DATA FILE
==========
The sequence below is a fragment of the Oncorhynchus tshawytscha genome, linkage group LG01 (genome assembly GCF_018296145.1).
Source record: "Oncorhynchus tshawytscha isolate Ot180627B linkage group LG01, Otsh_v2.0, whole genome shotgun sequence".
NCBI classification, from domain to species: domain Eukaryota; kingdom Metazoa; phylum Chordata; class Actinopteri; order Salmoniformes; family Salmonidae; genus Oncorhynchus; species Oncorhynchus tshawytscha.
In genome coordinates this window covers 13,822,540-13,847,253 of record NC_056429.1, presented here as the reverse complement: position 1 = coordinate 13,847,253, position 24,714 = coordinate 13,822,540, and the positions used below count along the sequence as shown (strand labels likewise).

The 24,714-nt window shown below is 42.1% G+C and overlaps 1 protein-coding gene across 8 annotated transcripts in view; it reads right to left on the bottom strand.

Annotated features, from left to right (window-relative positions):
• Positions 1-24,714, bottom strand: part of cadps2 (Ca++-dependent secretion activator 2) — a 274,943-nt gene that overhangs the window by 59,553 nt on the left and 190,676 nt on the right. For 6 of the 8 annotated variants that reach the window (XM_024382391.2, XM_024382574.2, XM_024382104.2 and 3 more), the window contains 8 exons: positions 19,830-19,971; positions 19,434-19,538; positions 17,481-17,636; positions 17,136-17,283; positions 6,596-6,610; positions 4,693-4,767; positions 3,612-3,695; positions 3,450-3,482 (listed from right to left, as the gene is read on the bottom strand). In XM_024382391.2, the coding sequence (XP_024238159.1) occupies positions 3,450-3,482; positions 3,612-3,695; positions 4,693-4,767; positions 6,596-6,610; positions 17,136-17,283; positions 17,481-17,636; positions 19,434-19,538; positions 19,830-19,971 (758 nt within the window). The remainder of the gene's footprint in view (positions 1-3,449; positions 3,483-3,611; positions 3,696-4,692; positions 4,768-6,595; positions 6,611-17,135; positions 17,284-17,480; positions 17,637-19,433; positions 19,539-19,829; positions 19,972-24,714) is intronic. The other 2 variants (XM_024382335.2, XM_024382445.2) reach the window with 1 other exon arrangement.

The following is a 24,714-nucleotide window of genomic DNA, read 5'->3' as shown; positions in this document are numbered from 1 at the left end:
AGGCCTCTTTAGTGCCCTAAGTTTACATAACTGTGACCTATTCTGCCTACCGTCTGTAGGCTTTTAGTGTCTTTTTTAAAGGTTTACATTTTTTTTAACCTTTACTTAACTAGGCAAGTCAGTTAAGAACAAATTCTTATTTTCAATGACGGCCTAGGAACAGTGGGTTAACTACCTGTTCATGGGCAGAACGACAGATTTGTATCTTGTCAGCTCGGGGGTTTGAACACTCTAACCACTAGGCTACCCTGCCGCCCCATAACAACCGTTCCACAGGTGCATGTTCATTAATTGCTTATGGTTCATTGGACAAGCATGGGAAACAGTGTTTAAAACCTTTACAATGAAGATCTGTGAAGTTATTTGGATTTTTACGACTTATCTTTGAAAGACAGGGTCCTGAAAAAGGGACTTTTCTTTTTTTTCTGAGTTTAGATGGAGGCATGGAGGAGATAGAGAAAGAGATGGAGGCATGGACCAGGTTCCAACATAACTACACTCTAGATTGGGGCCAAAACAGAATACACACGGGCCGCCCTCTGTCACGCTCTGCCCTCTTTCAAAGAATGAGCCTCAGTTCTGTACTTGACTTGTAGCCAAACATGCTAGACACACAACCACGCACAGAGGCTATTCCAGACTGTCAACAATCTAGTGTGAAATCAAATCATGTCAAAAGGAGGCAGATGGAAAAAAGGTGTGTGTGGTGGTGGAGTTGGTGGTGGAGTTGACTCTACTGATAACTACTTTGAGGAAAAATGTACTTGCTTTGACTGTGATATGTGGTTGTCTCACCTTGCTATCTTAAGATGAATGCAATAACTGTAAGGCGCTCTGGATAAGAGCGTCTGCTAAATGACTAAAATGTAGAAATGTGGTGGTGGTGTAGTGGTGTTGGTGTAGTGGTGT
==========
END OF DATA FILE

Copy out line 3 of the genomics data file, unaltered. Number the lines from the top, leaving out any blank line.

NCBI classification, from domain to species: domain Eukaryota; kingdom Metazoa; phylum Chordata; class Actinopteri; order Salmoniformes; family Salmonidae; genus Oncorhynchus; species Oncorhynchus tshawytscha.